All the water we use, to drink, to shower, to wash dishes, all of it is full of life. What varies from one water source to another is not that there is life, but its composition, which species we will find and which ones we will not.
This composition depends, above all, on the first origin of the water. For this reason, bottled water also contains bacteria. Because the word "clean", in the context of water, will never mean "sterile" .
No to sterile water
As Rob Dunn explains in his book Home Alone? Even when we take a hot shower at home, there are predatory bacteria that:
Right now, in every home’s shower head, these tiny "pikes" are clinging to other bacteria, piercing their sides and releasing chemicals to digest them. The biofilms also support protisas that eat the "pikes", and even nematodes that feed on the protisas, as well as fungi that carry out their own fungal work. This is the food chain that falls on us every time we shower.
Some studies have even found that bottled water contains a much higher density of bacteria than tap water. In this study , for example, 57 samples of 5 categories of bottled water were purchased from local stores .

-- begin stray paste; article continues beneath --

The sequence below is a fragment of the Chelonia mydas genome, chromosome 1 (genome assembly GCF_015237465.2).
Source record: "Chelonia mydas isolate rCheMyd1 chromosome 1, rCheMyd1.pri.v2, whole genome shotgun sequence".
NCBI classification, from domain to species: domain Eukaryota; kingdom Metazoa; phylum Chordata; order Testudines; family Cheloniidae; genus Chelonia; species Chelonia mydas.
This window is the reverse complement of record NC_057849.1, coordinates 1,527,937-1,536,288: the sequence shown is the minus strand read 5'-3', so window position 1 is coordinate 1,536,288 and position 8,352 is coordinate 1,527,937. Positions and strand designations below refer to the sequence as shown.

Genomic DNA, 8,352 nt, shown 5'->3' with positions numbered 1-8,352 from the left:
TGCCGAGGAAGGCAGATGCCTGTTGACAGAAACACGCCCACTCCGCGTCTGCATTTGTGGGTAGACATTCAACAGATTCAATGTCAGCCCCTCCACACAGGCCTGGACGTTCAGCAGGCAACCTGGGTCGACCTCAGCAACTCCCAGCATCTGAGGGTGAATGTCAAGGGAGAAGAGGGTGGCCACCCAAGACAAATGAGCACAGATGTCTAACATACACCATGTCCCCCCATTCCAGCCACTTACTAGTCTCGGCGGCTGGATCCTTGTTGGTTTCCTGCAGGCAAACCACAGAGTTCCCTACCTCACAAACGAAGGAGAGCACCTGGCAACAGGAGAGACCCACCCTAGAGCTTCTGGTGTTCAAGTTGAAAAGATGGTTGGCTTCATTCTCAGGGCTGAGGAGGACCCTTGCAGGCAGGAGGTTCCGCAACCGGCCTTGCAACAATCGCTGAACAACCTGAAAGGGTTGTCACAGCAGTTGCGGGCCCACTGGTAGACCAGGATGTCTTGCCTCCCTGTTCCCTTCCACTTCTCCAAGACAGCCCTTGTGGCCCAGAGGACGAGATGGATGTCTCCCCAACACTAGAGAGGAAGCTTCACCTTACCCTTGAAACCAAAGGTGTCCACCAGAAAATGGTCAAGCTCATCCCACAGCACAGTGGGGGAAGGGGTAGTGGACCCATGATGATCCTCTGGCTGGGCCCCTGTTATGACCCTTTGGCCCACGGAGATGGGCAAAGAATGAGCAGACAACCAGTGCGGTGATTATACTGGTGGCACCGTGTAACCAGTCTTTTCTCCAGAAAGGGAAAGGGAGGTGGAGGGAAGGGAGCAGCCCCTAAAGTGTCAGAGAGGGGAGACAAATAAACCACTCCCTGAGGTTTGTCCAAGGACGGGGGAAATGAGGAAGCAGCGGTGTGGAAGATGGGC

We need not worry. These bacteria are good for our health . Some of these beings are even good indicators of the good health of the water. Water can be safely consumed if it does not carry pathogens (or it contains them in very low concentrations) and if it has concentrations of toxins low enough not to cause disease (in this case the degree of concentration will depend on the toxin in question).
For example, this other study found that environmental bacteria did not produce significant virulence-associated enzymes, were not acid resistant, were susceptible to semisynthetic antibiotics, and did not produce appreciable cytotoxicity. These naturally occurring aqueous bacteria were adopted from an aquatic environment, did not grow well under conditions analogous to the human host, and did not have the characteristics associated with virulence .